Justice Scalia quit his post in a terse resignation letter that read, in part: “Some of the happiest memories of my adult life have been as a scoutmaster. Huddling under blankets around the campfire, and so forth. But now, all of that has been ruined. Ruined.”
I quipped that “if enough bigots quit they’ll have to start recruiting gay adult leaders.” To which my relative responded asking how I might feel about my son on a campout with the gays, or an alcoholic, and that safety, righteousness and common sense should prevail.
[Relative], I hope Tommy takes an interest in scouting, and I feel better to know that if he joins, he will not be denied the friendship of a fellow scout simply because one of them is gay. I hope they go camping together, and I know from first-hand experience that when Scouts exhibit a gross failure of ethical or moral conduct, their behavior is reported and disciplinary action is taken. (Like the boys who got expelled from the Scouts for shoplifting during a camping trip.)
And, for what it is worth, our Scoutmaster was a combat Veteran and a Recovering Alcoholic. He told some good stories that I think probably helped a few of us young men make smarter decisions in our adult lives. It was always hard to get a sufficient number of adults to join our outings, which is why I will be glad to see the eventual end of the exclusion of gay adult leaders.
You would think that turning a computer off would be a simple ask. But on my corporate laptop, Windows 7 is ever concerned that I am an idiot.
Me: Okay, we’re done. Shut down. Windows 7: Okay. Hey, wait, some programs are still running. Me: Kill them. Force shut down. Windows 7: Bu-bu-bu-bu-buuuut you could lose your work!! Are you sure you want to shut down? Me: Yes . . . I’m always sure . . . but thank you for your heartfelt concern.
So it goes.
(I do 98% of my work from Linux, which thinks shutting down is a grand idea.)
Earlier this week, Yahoo! unveiled a new and improved Flickr! !! A radical new redesign, which, while kind of slick to look at, totally steamrolls all the narrative features that many Flickr users like me love. Time will tell if Yahoo will backpedal enough to let us old-timers see our photos in the ways we like. Given that the new business model appears to be ditching the user subscription model for ads ads ads I am not optimistic.
Tommy smiles at his father photographer.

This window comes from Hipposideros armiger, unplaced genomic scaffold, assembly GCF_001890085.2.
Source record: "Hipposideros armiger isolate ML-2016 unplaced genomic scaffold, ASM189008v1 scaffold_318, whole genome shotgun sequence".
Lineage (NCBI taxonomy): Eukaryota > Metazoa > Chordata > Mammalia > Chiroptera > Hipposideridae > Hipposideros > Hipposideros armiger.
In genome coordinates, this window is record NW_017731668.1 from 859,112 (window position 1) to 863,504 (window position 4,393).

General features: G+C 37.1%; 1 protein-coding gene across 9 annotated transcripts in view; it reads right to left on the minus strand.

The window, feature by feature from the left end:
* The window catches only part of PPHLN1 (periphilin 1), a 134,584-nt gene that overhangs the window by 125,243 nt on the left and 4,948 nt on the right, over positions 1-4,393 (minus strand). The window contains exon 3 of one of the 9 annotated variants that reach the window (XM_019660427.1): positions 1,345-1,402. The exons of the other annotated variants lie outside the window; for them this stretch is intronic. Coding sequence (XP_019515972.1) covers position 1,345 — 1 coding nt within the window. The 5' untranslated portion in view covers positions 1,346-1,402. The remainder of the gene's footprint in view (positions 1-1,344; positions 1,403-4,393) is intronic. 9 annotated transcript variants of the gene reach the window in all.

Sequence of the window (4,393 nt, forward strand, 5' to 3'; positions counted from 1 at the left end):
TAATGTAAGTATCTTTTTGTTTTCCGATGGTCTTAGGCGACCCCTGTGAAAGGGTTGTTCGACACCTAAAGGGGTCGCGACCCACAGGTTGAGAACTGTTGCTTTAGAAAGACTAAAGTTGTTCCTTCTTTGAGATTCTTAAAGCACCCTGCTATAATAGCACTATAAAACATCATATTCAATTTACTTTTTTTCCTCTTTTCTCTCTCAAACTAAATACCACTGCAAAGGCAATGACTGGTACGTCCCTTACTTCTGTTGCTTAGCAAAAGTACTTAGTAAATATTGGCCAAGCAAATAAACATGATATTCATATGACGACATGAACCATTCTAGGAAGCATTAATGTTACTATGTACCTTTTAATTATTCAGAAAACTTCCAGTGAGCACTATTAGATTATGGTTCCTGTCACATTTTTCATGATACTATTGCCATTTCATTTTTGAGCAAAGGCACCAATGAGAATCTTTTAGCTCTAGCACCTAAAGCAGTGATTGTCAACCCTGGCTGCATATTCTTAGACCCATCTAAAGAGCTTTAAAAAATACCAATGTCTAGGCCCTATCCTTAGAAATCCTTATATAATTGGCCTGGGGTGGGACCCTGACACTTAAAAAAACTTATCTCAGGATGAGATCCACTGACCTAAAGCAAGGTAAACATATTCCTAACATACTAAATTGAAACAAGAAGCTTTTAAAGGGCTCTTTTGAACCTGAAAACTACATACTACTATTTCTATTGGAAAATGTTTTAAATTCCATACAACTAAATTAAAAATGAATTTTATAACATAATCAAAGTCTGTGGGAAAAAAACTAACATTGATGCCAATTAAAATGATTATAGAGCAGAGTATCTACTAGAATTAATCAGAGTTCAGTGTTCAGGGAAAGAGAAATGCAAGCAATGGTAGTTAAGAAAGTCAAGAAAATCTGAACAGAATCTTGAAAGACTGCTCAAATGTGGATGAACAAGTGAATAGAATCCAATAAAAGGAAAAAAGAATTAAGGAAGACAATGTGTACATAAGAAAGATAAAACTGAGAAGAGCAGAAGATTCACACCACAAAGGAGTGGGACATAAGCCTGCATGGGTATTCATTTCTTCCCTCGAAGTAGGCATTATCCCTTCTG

Enter Iperntity, a 7-person outfit in Cannes, FR which appears to have cloned the Flickr interface back in 2007 and have since moved in the direction of building it into a site where you not only manage and share your photos, but you can also write stories, and keep track of the friends you have on the site. Basically, a little outfit building something like Flickr into what Flickr might have become had Yahoo! not spent the past decade neglecting it. In a way, it is even giving us the core sharing features that people like about Facebook, without all the skeeviness. (Or … critical mass.)
I miss the nice drag-and-drop web uploader that flickr recently launched
The site feels a bit short of snappy … not dog slow, just not snappy … to be sure, they’re seeing a spike in load
The first thing that really makes me smile is that by default the photo lists the date taken, rather than date uploaded … that always frustrated me about Flickr
I of course opted for their 3-month paid service. Once the Collections feature comes online then I reckon there is a very good chance I’ll migrate my data from Flickr and sign up for their two year plan.
It is just nice to discover that there is new technology waiting in the wings when the big megacorp decides to shoot its product in the foot.
A test view of a plugin I wrote to view Flickr photos on a WordPress site.
Wow. It is hard even to add a post here.
I loved the old interface. I also loved that when you added new layout options to the old interface, they were OPTIONS that users could turn on or off.
I like that you could browse photos with annotations, click on a photo for a larger view, look over the metadata, &c . . . then click through the photostream or set.
Back when I joined in 2005 I was wary that Yahoo! might eventually do something stupid to what was really a very nice, well-designed interface for managing photos. My main assurance is that there would still be an API . . . I guess I will have to brush off the old API . . .
Really, you should give users the option to use the interface they like. This feels like instead of sitting down with users, seeing how they use the site, figuring out how to make it work better, you brought in some jackass designer who sighed that the site looks oh-so-2005, and decided to replace it with a mashup of Google Image Search (which is a terrible UI, by the way) and the Facebook header image (which wastes space at the top of screens which are getting shorter and wider but at least looks kind of neat.)
Please respect your existing users, many of us who have been paying you real, cash money for years now, and give us at least the option to enjoy the user interface we loved about your site.